Long-term benefits of pembrolizumab in melanoma

July 28, 2020

A recently published pooled 10-year analysis shows pembrolizumab demonstrates long-term survival benefits for advanced melanoma patients regardless of BRAF V600E/K mutation status or history of BRAFi, with or without MEKi therapy.

Researchers have found pembrolizumab (Keytruda, Merck & Co.) demonstrates long-term survival benefits regardless of BRAF V600E/K mutation status or previous BRAF inhibitor (BRAFi) therapy with or without a MEK inhibitor (MEKi) in metastatic melanoma patients, according to a recently published 10-year analysis in The Journal of American Medical Association Oncology.

The analysis pooled data from three clinical trials (KEYNOTE-001, KEYNOTE-002 and KEYNOTE-006), evaluating a total of 1,558 patients with advanced melanoma who have been treated with pembrolizumab and BRAF tumor status (BRAF wild-type or BRAF V600E/K-mutant melanoma).

Results of the analysis demonstrated an overall response rate (ORR) of 39.8% and 34.3% for BRAF wild-type and BRAF V600E/K-mutant melanoma, respectively, as well as a 4-year progression-free survival (PFS) rate (22.9% and 19.8%) and overall survival (OS) rate (37.5% and 35.1%).

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The study also identified BRAF V600E/K-mutant melanoma patients with history of BRAFi therapy with or without MEKi had baseline characteristics with a lower ORR (28.4% versus 44.2%), 4-year PFS (15.2% vs 27.8%) and OS (26.9% vs 49.3%) versus patients who had no history of targeted therapy.

“Our findings confirmed the long-term, lasting benefits of pembrolizumab for patients with unresectable advanced melanoma and show that the effect is seen regardless of BRAF mutation status — and regardless of earlier treatment with a BRAF-targeting therapy,” says Igor Puzanov, M.D., MSci, FACP, chief of melanoma at Roswell Park Comprehensive Cancer Center and author of the analysis. “Coupled with what we know from separate studies about nivolumab, we see a clear picture of the benefits immune checkpoint inhibitors have had for thousands of people with advanced melanoma over the last decade.”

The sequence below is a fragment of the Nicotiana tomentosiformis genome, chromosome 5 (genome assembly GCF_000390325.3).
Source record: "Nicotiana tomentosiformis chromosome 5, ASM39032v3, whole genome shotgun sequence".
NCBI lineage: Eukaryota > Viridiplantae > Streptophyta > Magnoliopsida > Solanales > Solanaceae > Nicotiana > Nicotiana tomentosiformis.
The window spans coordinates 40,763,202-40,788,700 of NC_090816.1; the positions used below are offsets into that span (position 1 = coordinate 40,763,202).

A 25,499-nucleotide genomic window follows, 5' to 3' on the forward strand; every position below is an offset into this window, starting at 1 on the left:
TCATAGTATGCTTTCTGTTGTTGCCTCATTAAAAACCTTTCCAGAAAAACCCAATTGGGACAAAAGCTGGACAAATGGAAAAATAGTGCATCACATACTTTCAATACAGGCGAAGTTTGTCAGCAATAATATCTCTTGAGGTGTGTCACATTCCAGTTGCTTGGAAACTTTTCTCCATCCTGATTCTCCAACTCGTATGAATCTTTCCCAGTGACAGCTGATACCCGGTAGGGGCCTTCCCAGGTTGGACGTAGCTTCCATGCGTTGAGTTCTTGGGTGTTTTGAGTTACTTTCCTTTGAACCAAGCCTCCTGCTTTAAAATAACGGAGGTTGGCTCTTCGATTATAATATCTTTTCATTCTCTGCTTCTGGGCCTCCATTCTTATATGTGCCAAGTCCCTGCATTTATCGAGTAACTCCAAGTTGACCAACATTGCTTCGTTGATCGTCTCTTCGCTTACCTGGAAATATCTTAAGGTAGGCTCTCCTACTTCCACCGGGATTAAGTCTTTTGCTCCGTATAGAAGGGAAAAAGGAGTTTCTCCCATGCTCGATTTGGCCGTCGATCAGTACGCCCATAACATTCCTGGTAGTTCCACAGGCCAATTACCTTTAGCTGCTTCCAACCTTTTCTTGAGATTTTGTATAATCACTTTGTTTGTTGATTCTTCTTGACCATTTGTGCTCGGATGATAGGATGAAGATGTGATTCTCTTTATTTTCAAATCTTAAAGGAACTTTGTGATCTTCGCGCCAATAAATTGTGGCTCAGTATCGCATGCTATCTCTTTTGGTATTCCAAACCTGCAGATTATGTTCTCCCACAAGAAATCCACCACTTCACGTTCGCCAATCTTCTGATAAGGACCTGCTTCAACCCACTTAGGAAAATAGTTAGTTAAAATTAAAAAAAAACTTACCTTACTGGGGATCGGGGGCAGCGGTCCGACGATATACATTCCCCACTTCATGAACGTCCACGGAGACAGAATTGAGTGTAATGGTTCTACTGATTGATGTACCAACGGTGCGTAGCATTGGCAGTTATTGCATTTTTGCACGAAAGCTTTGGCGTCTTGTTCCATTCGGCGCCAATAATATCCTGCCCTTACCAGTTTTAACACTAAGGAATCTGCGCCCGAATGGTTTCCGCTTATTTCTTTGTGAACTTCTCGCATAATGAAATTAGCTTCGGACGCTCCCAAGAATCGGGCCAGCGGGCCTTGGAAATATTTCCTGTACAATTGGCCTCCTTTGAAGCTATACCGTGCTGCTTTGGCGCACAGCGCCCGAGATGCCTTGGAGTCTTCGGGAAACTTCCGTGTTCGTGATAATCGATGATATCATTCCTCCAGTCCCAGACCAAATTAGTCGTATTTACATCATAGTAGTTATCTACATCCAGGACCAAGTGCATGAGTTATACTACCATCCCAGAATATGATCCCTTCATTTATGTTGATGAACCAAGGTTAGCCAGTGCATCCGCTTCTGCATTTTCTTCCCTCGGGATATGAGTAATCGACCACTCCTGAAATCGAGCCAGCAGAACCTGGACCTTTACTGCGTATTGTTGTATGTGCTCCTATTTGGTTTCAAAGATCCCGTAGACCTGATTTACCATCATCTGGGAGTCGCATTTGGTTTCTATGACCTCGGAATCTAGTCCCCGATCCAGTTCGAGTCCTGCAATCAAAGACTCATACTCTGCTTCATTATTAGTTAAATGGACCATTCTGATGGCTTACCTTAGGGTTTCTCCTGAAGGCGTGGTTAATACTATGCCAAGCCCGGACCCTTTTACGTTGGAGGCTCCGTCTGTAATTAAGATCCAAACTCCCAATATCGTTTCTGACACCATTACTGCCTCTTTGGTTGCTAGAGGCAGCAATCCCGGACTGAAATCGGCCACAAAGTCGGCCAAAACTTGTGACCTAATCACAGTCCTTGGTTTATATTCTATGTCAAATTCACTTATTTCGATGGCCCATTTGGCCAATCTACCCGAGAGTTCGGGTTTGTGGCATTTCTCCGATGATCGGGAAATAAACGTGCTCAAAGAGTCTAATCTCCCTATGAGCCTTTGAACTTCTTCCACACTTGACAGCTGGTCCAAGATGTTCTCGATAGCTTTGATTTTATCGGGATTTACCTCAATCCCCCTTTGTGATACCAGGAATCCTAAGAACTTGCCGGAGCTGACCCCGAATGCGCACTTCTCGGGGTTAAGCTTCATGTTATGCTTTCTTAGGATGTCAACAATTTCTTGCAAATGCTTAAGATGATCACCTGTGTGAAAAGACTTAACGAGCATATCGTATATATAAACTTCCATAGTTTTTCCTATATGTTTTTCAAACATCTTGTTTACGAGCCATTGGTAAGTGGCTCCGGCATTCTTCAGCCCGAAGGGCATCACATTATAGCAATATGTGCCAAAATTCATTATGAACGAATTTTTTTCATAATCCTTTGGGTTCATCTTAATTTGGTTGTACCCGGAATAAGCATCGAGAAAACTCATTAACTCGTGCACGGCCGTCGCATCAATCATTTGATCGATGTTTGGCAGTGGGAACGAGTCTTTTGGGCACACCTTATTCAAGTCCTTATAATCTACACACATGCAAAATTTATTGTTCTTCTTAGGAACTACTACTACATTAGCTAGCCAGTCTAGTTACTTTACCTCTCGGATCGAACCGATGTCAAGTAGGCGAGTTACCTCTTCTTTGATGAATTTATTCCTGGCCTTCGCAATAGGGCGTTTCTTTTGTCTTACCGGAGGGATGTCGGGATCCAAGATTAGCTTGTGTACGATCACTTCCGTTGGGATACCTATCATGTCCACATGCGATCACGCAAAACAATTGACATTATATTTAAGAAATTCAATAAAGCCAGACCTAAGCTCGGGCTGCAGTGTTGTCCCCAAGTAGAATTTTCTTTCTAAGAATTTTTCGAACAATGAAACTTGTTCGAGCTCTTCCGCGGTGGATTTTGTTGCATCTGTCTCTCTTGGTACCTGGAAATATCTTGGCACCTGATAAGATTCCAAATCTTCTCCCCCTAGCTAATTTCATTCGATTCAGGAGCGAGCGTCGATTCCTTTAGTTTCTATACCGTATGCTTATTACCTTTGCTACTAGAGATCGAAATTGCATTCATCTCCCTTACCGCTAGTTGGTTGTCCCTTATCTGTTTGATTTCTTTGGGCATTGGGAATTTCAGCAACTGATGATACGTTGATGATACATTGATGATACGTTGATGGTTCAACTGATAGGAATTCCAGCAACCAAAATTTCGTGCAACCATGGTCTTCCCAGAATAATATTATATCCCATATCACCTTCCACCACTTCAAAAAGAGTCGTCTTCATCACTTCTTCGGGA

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This pooled data backs the findings from a January 2020 report from the American Cancer Society, which saw a 7%-per-year decline in overall melanoma deaths from 2013-2017 in patients 20 to 64 years old. The findings also support pembrolizumab as a treatment for advanced melanoma regardless of BRAF V600E/K mutation status or history of BRAFi, with or without MEKi therapy.

“The study reinforces the fact that immunotherapy can significantly extend the life of patients with melanoma and even lead to cures,” says Dr. Puzanov. “But importantly, we also still see a role for targeted therapies. Having both of these treatment options at our disposal has helped to drive incredible progress against [sic] in a cancer type that was almost universally fatal a decade ago.”

An estimated 40% of metastatic melanoma patients also have BRAF mutations, and 90% of those patients have an activating BRAF mutation, according to a press release from Roswell Park.

More information on the study can be found here.

References:

Use of Pembrolizumab Provided Long-Term Benefits in Patients With Metastatic Melanoma, 10-Year Look Shows. (2020, July 16). Retrieved July 28, 2020, from https://www.roswellpark.org/newsroom/202007-use-pembrolizumab-provided-long-term-benefits-patients-metastatic-melanoma-10-year